Published February 18, 2014
Controversial nutrition company Herbalife (HLF) beat the Street on Tuesday with a 10% jump in fourth-quarter profits and impressed shareholders by raising financial guidance amid aggressive share buybacks.
Shares of Herbalife, which has been under assault from billionaire activist Bill Ackman, rallied about 4% in after-hours action on the latest developments.
Herbalife said it earned $123.5 million, or $1.15 a share, last quarter, compared with a profit of $112.21 million, or $1.00 per share, a year earlier.
Excluding one-time items, the company said it earned $1.28 a share, topping the Street’s view of $1.25.
Net sales jumped 20% to $1.3 billion, exceeding consensus calls from analysts for $1.25 billion.
“Herbalife delivered another year of record financial performance achieved through the consistent execution of key strategies to expand daily consumption of our products," Herbalife CEO Michael Johnson said in a statement.
Looking ahead, Herbalife raised its full-year non-GAAP EPS forecast to $5.85 to $6.05 amid the recent share buybacks. The midpoint of that new range would top the Street's view of $5.87.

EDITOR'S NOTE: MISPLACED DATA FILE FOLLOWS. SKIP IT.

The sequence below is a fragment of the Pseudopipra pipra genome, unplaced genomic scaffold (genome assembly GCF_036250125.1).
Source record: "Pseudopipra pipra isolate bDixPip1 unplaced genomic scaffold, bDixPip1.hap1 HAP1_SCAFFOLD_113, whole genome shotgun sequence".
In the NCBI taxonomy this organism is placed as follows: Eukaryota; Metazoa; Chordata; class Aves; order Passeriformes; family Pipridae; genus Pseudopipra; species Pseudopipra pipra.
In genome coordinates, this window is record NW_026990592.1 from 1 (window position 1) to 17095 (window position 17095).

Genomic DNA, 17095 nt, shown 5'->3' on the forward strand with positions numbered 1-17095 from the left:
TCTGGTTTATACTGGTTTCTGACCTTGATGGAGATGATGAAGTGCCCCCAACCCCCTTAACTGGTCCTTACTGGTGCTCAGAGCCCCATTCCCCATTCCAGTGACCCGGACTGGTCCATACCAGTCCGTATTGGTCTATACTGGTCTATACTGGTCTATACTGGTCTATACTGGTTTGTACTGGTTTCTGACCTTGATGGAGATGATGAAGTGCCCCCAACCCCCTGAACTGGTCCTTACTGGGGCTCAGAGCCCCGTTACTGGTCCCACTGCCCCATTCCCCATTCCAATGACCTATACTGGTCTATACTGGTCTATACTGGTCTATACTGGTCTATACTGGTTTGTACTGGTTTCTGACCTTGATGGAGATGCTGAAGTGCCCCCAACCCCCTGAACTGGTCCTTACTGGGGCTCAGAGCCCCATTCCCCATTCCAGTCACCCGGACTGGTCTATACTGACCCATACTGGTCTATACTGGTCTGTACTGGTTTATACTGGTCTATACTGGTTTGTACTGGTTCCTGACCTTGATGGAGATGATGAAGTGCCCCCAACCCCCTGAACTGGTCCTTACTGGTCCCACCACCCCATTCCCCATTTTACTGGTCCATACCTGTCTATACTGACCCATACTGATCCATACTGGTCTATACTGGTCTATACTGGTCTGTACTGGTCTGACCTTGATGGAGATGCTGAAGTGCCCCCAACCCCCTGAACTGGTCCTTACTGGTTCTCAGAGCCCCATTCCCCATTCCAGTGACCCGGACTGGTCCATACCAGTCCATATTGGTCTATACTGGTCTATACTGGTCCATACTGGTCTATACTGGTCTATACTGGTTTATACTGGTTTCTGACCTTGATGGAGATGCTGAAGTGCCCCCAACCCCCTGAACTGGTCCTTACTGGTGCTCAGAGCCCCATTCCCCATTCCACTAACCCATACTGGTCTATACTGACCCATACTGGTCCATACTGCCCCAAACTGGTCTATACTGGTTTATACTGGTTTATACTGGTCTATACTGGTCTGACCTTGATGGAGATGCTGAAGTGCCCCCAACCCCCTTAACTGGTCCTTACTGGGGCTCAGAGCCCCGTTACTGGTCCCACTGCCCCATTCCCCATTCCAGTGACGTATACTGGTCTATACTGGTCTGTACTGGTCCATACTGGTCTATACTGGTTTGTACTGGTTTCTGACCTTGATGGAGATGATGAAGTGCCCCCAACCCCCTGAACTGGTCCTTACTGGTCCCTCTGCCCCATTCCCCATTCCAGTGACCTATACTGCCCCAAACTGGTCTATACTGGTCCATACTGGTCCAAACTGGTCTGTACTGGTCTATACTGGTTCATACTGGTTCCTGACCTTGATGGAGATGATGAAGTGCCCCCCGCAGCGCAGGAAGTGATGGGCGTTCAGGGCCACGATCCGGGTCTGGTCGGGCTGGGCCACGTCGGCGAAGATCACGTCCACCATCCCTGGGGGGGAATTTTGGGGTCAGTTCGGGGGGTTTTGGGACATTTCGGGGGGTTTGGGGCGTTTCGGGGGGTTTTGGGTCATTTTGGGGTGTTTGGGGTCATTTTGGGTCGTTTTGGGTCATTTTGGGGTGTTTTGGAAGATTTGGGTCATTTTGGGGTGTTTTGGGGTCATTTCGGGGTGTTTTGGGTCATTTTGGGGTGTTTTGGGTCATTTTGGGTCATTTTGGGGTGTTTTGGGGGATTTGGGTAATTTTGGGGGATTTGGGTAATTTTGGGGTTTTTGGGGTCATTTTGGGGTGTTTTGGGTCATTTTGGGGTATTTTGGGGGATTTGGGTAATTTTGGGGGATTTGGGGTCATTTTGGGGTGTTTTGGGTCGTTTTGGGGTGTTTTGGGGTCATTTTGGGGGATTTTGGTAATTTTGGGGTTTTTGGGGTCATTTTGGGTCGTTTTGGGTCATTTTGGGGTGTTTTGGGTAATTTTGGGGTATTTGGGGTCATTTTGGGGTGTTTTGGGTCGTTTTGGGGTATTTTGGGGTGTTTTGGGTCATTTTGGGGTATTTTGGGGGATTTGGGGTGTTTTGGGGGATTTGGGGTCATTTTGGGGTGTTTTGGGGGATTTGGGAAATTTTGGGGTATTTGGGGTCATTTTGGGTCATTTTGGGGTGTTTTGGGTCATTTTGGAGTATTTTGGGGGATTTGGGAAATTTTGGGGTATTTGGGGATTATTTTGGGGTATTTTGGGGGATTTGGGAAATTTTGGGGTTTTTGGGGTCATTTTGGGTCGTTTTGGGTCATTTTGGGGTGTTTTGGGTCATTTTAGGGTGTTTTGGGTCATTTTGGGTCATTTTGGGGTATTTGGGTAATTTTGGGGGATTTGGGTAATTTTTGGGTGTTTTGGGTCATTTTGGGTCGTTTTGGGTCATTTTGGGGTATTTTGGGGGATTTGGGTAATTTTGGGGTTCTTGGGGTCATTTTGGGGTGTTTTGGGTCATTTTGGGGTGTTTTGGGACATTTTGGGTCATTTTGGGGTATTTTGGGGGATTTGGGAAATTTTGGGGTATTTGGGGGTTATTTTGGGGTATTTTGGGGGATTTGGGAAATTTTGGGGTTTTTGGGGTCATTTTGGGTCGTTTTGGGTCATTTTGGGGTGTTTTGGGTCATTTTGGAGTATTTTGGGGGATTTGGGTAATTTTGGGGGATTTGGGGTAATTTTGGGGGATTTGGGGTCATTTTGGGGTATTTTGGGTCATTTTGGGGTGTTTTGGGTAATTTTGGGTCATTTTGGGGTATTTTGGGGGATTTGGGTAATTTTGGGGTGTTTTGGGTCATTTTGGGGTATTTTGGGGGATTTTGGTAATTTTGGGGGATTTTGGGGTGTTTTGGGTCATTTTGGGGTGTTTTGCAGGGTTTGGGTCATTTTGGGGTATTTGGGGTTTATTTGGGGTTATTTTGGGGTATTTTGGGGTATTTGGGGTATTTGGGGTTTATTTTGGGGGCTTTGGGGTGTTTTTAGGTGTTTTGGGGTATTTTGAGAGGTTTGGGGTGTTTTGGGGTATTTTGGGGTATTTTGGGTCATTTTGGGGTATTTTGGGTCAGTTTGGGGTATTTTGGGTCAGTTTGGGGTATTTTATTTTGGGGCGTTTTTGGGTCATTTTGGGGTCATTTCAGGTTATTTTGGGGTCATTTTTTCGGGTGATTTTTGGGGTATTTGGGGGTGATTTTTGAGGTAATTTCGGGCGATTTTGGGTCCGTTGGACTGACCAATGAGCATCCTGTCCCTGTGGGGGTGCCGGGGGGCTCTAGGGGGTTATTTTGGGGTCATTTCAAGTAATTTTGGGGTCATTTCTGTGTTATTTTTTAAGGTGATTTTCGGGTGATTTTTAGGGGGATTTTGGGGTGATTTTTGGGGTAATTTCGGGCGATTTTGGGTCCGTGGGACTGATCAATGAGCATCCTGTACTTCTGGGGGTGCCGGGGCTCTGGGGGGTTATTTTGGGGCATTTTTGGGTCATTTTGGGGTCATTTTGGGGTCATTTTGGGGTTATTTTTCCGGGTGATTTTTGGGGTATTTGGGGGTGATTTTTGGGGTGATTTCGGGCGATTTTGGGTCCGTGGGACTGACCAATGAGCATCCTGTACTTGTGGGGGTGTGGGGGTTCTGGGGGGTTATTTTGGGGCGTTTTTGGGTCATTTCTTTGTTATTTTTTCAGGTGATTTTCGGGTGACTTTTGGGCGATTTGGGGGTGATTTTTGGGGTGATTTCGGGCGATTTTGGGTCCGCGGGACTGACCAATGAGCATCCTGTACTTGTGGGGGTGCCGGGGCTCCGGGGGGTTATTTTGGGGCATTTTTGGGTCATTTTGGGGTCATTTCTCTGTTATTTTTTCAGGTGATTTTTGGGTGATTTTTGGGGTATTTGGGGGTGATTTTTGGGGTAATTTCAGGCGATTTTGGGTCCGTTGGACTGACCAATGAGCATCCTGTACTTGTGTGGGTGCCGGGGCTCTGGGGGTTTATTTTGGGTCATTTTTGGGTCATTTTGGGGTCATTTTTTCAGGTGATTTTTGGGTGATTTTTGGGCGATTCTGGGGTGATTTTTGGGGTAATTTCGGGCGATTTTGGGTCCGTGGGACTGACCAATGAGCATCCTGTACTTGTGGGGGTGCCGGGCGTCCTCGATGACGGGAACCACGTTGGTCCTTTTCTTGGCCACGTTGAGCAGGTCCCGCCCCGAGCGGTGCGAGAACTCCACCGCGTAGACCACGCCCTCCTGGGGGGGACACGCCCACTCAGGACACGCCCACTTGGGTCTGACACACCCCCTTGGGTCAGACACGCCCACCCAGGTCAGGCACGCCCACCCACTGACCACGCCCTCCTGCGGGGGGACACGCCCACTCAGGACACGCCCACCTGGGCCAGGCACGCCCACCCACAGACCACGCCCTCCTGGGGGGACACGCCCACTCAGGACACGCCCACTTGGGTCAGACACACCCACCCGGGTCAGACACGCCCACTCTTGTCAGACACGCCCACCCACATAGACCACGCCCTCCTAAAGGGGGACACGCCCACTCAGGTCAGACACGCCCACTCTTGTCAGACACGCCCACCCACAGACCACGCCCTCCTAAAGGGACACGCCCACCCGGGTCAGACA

Herbalife also projected first-quarter EPS of $1.25 to $1.29, up from $1.24 to $1.28 previously. Analysts had been modeling for stronger EPS of $1.35.
Revenue is seen increasing 8% to 10% from 2013's $1.12 billion, implying sales of $1.21 to $1.24 billion. By comparison, the Street is calling for sales of $1.23 billion.
Herbalife, which recently boosted its share buyback program to $1.5 billion, said it now has just $814 million remaining authorized capacity following the company's financing transaction on Feb. 7.
Herbalife has been fighting back against Ackman, the billionaire hedge fund giant who has called the nutrition company a “pyramid scheme.” Ackman has pushed regulators to investigate the company’s business model, while Herbalife has denied any wrongdoing and aggressively bought back its stock.
Indeed, the company said in its annual filing with the Securities and Exchange Commission it had to pay $29.1 million, before taxes, in legal, advisory and other services last year due to Ackman's claims.
Last month, Herbalife shares slumped after Sen. Ed Markey, a Democrat of Massachusetts, demanded the SEC and Federal Trade Commission probe the company.
Earlier this month, Herbalife released preliminary fourth-quarter earnings that topped forecasts and also boosted its share buyback program by $500 million.
Shares of Herbalife rose 3.92% to $71.63 in extended trading Tuesday afternoon.